The Indiana Department of Natural Resources (“IDNR”) hosts the Summer Bat Roost Monitoring Project, which “uses volunteers to collect information on the distribution, occupancy and abundance of bat colonies throughout Indiana.” Summer Bat Roost Monitoring Project, Ind. Dep’t of Nat. Resources, (last visited Feb. 7, 2019).

Collection of Information:

Surveillance Law:

“A person who knowingly or intentionally places a camera or electronic surveillance equipment that records images or data of any kind while unattended on the private property of another person without the consent of the owner or tenant of the private property commits a Class A misdemeanor.” Ind. Code § 35-46-8.5-1(b).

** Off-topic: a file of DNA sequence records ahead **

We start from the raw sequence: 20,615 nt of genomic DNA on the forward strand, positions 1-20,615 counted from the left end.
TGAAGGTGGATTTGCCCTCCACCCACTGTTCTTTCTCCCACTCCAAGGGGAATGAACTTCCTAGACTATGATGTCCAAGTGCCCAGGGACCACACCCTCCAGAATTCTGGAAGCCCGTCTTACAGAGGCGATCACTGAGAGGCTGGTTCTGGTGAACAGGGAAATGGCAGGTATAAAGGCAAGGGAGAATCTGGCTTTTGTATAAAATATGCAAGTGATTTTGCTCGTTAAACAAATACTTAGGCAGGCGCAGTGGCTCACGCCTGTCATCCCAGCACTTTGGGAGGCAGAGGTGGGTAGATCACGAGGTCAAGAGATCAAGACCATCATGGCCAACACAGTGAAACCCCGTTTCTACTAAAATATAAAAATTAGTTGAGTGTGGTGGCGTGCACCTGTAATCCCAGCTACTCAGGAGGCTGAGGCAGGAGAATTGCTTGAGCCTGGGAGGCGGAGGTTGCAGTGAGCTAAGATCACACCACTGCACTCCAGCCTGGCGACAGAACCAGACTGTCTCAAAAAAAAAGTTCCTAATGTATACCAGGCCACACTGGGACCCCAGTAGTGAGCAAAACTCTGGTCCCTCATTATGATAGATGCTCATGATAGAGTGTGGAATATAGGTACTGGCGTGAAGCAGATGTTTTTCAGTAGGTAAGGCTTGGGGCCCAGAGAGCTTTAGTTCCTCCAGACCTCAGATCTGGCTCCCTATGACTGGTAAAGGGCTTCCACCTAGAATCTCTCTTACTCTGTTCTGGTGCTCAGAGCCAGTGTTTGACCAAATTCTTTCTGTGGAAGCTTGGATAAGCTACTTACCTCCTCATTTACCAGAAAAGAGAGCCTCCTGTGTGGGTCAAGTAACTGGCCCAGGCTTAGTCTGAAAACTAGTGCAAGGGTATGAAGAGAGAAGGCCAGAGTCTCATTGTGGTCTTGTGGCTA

Research Permit:

“A Scientific Purposes License is required by state law in Indiana Code 14-22-22 for activities pertaining to the capture/handling/collection of wild animals for scientific purposes, including scientific education.” Scientific Collectors/ Purposes License, Ind. Dep’t of Nat. Resources, (last visited Feb. 7, 2019). 

Trespass Laws:

Criminal Liability for Trespass Despite Lack of Notice:

No. An element of trespass is that the intruder be “denied entry” by the owner or the owner’s agent.  Ind. Code § 35-43-2-2(b)(1). A person may be “denied entry” by notice against trespassing that is personally communicated, posted by a sign “likely to come to the attention of the public,” or identified by “purple marks on trees or posts around the area where entry is denied” Id. § 35-43-2-2(c)(1), (2) & (4).

Trespass on Agricultural Property: